By Family policy alliance
This Sunday, many churches remained closed and a good number closed their doors for the first time.
Many have adapted through online services, email updates, and other blessings of technology. But for Christians across the country, Sunday simply wasn’t the same. Believers are asking, how should we think about mandated closures? And, if the church can’t meet, how can we serve?
Our team has gathered information and stories to give you the answers to just those questions—and to start the week with some good news.
How should we think about mandated closures?
First, it’s important we all do our part during this week to stop the spread of COVID-19 so that America can get back to work and life as soon as possible. For best practices to do your part, check out the federal “15 Days to Slow the Spread” guidance.
Second, we must respect the government’s legitimate authority, while also understanding its limitations. These extraordinary mandates are a response to extraordinary circumstances, and are designed to protect life and preserve medical resources to avert the sort of crisis facing places like Italy. As long as these restrictions are temporary and evenly-applied (e.g., they do not single out religious bodies), they may be reasonable. Our friends at First Liberty offered a few practical guidelines for churches here.
Finally, church leaders should check out COVID Church Aid. The website, just launched today, provides churches with resources to navigate COVID-19, from how to talk about the crisis with congregants to practical tips on livestreaming worship services. It also provides a variety of resources and opinions for those interested in funds available through the new CARES Act.
If the church can’t meet, how can we serve?
Ever since the early days of the Church, the Body of Christ has ministered to the world around it in dire circumstances – including many plagues. COVID-19 has been no different. Here are a few examples:
- Providing food for the needy. Many individuals are finding themselves out of work, and children who depended on schools for meals are no longer in class. Churches are filling the gap. McLean Bible Church has enlisted its congregation to create care packages for the needy. Legacy Church in Albuquerque, New Mexico helped distribute 5,000 meals to homeless shelters. Colorado-based ministry YWAM Emerge donated 2,700 heads of lettuce to the community when they learned they would not be able to sell the produce which normally helps sustain their ministry.
- Offering space and supplies to medical personnel. Due to hospital capacity issues and social distancing concerns, drive-through testing centers are an important way to test for COVID-19. But that kind of operation requires space – and once again, Christians have stepped in. Alabama Church of the Highlands used their parking lots as a center and tested almost 1,000 people in just two days. Another church in North Carolina found over 7,000 N95 masks in its emergency response supplies, and donated them to a local hospital.
- Giving financial aid to those hurt by closures and support to local businesses. Economic downturn has created responses at all levels of government. In some cases, churches are readily equipped to be financial first-responders. Some have set up benevolence funds specifically to help those affected, while others are drawing on existing Deacons’ funds. Others have asked congregants to support one another’s small businesses as they are able. As Christians, we are called to bear one another’s burdens and this is an excellent chance to do that.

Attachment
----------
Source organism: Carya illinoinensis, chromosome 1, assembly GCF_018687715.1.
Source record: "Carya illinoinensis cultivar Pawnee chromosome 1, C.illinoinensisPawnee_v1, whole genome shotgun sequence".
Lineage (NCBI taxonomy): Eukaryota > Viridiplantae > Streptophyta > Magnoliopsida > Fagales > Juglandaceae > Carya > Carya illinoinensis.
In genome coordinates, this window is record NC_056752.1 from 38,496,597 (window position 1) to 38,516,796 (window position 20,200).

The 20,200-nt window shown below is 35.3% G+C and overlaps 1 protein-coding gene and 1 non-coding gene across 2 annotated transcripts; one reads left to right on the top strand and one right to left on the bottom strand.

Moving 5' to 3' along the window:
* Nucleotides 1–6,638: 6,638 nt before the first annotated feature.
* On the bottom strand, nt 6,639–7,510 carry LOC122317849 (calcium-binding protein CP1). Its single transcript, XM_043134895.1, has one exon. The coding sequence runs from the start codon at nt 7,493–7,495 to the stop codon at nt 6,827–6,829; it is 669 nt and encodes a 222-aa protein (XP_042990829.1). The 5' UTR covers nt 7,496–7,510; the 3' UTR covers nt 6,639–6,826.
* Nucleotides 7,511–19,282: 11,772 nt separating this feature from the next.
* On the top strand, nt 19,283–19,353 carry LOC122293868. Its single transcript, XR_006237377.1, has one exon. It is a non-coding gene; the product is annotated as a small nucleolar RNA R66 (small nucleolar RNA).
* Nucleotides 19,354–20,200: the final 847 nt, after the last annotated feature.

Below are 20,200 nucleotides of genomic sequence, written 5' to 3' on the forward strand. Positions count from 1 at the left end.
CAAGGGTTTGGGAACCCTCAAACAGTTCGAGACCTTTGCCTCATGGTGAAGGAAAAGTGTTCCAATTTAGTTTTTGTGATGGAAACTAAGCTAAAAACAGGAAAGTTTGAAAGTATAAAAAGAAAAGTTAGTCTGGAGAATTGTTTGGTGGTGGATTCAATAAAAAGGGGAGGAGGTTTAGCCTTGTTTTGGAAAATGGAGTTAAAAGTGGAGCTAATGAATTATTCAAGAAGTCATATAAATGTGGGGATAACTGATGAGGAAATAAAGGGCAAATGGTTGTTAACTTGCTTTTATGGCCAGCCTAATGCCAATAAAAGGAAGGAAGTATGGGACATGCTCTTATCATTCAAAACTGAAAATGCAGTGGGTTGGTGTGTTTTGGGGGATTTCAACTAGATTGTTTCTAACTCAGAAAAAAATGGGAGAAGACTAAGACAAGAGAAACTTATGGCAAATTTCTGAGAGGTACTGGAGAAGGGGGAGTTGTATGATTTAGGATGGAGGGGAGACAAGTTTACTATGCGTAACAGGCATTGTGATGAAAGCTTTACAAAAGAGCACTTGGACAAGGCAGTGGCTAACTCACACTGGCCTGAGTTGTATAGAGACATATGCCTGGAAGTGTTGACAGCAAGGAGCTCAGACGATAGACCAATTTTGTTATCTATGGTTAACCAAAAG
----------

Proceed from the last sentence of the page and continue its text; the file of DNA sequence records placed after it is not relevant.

- Running errands for neighbors. For those who are elderly or immunocompromised, leaving the house can be a scary and dangerous step during COVID-19. Churches around the nation – including many of our own churches – have asked healthy congregants to help by picking up groceries and running other essential errands for those most compromised.
- Helping moms in need at Pregnancy Resource Centers. As the Left is pushing COVID-19 as a time and reason to have an abortion, Pregnancy Resource Centers are all the more important. They’re finding creative ways to continue offering services to moms in need. Some Louisiana centers are offering curbside delivery of supplies like diapers and wipes. They’re also offering counseling services over the phone due to COVID-19 concerns.
- Offering spiritual and emotional support. Many churches are asking congregants to share any requests for prayer or encouragement during this challenging time. Churches including New Life Church in Colorado, and Calvary Church in Albuquerque, New Mexico are calling every congregant to check in. This is especially important for the elderly, who are particularly isolated. Calvary Church is doing this as part of a broader “Kindness Campaign” which includes meeting physical needs of the community. One Army couple in Ft. Leavenworth, Kansas has taken it upon themselves to text individuals diagnosed with COVID-19. RightNow Media has made more resources available for Christians who are self-isolating.
Christians, be encouraged. The Church may face new circumstances, but Christ remains the same. This is a special time to bless our fellow congregants and those hurting in our communities. We are blessed to live in a country where we have the religious freedom to openly practice our faith and bless others in the name of Jesus. Times like this remind of us of why we at Family Policy Alliance work to defend this precious freedom.